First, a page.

Teaching Nineteen Eighty-Four in Mao Country

Every Wednesday evening six Chinese girls came to my apartment.  By the middle of the Spring 2010 term at Xiangnan University in the home province of Uncle Mao and General Tso, I had come to depend on them to keep me happy.  They were junior English majors and picked English names like Tina, Victoria, Christie, Helen, Cherries, Emilia, and Emma.  Without their attention, kindness, and passion, I surely would have gone crazy as is so much the fate of many foreigners who come to China looking for love or a new life.  But I am getting ahead of myself.

It was a dismal cold day in March when I met with the vice dean of the English Department.  A frigid mist blanketed the campus.  The college itself clung to the sides of a green karst peak.  It was the day before the official start of the Spring 2010 term.  Students were still arriving from holidays spent with their families in the countryside and the cities.  And I had just returned from a tour through Yunnan, Laos, and Vietnam to prove to myself that a nuclear winter had not in fact descended upon the heartland of China, and that this information had somehow been censored by the government in order to a maintain its grip on social harmony.

The vice dean, a short well spoken Chinese gentlemen with a Mr. Clean sheen on his bald head, told me that I would not be teaching the junior English majors Literature this year, and instead would just teach Oral English to the freshmen.   Though I had received glowing reviews from a handful of students who appreciated my efforts to cultivate creativity, free thought and critical thinking in a culture based on rote-learning, conformity and obedience to authority, a majority of students were not impressed with my western pedagogy.  In their eyes I was just a foreigner teaching in a manner foreign to them.  I was an obstruction.  They wanted me to teach literature as a history class to prepare them for an exam they would have to take after they graduated.  They wanted answers to multiple choice questions and fill-in-the-blanks.  And they were not impressed when I told them that literature as in life cannot be neatly defined by simple answers, that life is not a multiple choice exam.  Let’s just say I don’t like to give it up so easily.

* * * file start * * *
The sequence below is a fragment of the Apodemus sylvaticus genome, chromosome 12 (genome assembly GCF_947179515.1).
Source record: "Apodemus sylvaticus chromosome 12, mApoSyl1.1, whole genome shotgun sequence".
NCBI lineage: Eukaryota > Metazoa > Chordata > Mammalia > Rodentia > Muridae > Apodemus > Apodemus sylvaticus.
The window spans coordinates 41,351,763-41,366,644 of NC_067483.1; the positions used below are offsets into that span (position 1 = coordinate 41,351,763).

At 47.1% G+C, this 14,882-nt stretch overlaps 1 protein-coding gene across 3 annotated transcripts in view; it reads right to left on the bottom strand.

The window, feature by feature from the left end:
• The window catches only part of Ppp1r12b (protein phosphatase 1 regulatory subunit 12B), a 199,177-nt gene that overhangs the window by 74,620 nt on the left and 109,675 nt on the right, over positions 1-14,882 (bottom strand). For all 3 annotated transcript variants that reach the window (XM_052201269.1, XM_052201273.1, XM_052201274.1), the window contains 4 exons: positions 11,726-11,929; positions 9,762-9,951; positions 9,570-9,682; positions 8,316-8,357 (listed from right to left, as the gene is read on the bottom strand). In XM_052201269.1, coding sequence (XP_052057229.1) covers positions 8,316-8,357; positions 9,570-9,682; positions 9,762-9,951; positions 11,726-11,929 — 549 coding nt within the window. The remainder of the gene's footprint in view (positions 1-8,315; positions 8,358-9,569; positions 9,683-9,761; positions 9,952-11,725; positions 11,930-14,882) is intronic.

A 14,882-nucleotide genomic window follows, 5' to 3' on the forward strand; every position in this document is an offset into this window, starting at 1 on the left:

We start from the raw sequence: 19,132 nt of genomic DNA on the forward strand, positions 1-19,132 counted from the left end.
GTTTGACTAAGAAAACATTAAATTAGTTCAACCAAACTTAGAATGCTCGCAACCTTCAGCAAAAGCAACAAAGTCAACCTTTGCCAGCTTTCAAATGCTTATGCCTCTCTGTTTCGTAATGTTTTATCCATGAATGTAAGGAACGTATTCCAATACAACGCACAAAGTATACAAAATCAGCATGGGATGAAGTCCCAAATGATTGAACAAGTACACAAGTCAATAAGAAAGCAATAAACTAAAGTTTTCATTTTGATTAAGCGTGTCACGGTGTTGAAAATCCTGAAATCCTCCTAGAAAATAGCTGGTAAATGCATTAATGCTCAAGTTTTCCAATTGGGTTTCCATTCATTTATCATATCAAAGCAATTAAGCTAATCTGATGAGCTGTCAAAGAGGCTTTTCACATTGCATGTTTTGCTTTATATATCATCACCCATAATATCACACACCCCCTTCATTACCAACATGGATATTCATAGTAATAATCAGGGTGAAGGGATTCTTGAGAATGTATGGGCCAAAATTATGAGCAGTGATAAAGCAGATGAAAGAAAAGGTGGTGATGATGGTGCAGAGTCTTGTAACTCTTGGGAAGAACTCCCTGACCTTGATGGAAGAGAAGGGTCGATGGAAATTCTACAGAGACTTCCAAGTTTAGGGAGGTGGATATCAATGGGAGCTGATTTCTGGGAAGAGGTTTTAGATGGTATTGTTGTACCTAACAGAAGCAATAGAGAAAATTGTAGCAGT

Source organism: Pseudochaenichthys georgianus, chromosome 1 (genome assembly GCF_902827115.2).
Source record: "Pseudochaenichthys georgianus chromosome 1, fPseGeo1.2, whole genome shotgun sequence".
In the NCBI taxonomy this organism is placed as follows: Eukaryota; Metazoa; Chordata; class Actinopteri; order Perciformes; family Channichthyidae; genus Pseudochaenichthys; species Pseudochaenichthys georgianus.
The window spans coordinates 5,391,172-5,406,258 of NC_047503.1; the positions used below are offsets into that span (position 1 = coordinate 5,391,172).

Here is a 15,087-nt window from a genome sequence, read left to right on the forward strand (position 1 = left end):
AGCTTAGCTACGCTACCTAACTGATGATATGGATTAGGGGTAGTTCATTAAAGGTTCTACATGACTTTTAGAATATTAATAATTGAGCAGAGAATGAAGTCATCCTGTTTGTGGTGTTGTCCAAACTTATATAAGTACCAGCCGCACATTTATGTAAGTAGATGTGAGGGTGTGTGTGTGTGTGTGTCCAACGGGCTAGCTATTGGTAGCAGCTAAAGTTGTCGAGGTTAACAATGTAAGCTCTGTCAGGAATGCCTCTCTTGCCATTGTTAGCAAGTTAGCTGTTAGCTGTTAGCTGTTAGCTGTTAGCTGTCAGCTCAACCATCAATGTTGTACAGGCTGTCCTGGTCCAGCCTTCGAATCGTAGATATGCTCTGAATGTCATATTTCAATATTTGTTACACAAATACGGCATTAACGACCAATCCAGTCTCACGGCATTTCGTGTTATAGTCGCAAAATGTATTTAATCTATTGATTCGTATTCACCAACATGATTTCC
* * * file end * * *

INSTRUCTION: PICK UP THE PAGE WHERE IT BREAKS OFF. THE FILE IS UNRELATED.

By the middle of last term, I had compromised and gave them lessons that offered the best of both civilizations: stuff to count and memorize (i.e. what are some symbols in <em>The Great Gatsby</em>? Describe the structure of a sonnet, etc.), stuff to talk about (What do you think Hamlet means when he says, “To be, or not to be?”), and image laden PowerPoints about the life and times of particular writers (correlated with dates in Chinese history).  But in the end, there was nothing I can say or do to persuade the vice dean to let me teach what I had come to China to teach.   It did not matter that the one reason I chose employment in this third world city (students often asked me with incredulity why I came here of all places, some having surmised that was trying to hide from a checkered past) over one of the “Chinese Ivy League” schools located in one of the more first world touristy cities was that Xiangnan University was the only one that promised me a position as a literature teacher.  I was beginning to suspect that vice dean had taken a bribe.

Some students clapped and cheered when I announced I would not be teaching them for the spring term.  Instead they would be dropped into a supersized class taught by a Chinese teacher.  I told them they could at least pretend to be disappointed.  But I could see their perspective – this is what happens why you actually read too much literature: you begin to see and feel the world through the eyes of others, a point I had hoped to indoctrinate them in the second term, along with a unit on gothic literature, vampirism, and Marxist criticism).  After all, a large class size had the advantage of allowing any student to get away with murder: you can sleep, listen to your MP3 player, text message your heart out, do homework, and plan your song list for a night out at the karaoke bar while tuning out the Chinese teacher informing the class in Chinese about the family tree of Elizabeth I or James I (as opposed to me asking questions about Hamlet’s soliloquy, and then letting an awkward silence fall upon them as I waited for someone to find enough courage to say something, anything in English).  So that was the death of English Literature.

But I did not let this deter me.  I had a plan to bring my class back to life.  This time I would only use the most brilliant minds I could find.

I had taught five literature classes.  Each class had about 2-5 students out of 40 who participated fully.  The rest either skipped class, zoned out, or dutifully attended class on the offhand chance I would call roll.  Another portion of the class was either just too shy or lacking in confidence to speak out.  Out of these classes, one class in particular outshone all the others. It was this class, Class 2, that I harvested the souls of six students to join my underground literature class.

Class 2 was a professor’s dream team in which I learned as much from the students as they learned from me.  So when I told all the students the bad news some were actually disappointed.  They did not want to be taught by Chinese teachers – many of whom, it was said by the students, just read aloud from the text book, brooked no questions, and discouraged free thinking – or a system that in the words of one university English major, “killed your passion for learning.”

And that is how I came to find myself surrounded by six Chinese girls who came to my apartment every Wednesday evening to share my love for literature.